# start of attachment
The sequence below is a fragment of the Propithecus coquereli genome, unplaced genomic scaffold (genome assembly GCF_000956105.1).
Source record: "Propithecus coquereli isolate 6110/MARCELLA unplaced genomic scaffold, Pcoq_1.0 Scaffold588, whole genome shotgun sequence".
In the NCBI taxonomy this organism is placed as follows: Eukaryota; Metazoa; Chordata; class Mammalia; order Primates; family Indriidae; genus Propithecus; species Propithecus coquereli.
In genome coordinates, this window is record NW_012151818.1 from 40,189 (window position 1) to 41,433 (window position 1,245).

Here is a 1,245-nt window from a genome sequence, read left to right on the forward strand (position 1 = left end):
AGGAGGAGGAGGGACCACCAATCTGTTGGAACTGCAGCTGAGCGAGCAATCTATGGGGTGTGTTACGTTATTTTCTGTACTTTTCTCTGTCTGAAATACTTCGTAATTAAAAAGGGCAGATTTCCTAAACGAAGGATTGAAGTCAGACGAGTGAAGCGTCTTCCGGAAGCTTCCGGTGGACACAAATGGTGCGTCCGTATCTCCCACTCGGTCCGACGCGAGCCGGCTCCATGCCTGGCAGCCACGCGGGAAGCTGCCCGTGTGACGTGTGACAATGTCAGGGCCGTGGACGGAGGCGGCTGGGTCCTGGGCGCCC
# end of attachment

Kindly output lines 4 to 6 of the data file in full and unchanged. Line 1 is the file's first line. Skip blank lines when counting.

In genome coordinates, this window is record NW_012151818.1 from 40,189 (window position 1) to 41,433 (window position 1,245).

Here is a 1,245-nt window from a genome sequence, read left to right on the forward strand (position 1 = left end):
AGGAGGAGGAGGGACCACCAATCTGTTGGAACTGCAGCTGAGCGAGCAATCTATGGGGTGTGTTACGTTATTTTCTGTACTTTTCTCTGTCTGAAATACTTCGTAATTAAAAAGGGCAGATTTCCTAAACGAAGGATTGAAGTCAGACGAGTGAAGCGTCTTCCGGAAGCTTCCGGTGGACACAAATGGTGCGTCCGTATCTCCCACTCGGTCCGACGCGAGCCGGCTCCATGCCTGGCAGCCACGCGGGAAGCTGCCCGTGTGACGTGTGACAATGTCAGGGCCGTGGACGGAGGCGGCTGGGTCCTGGGCGCCC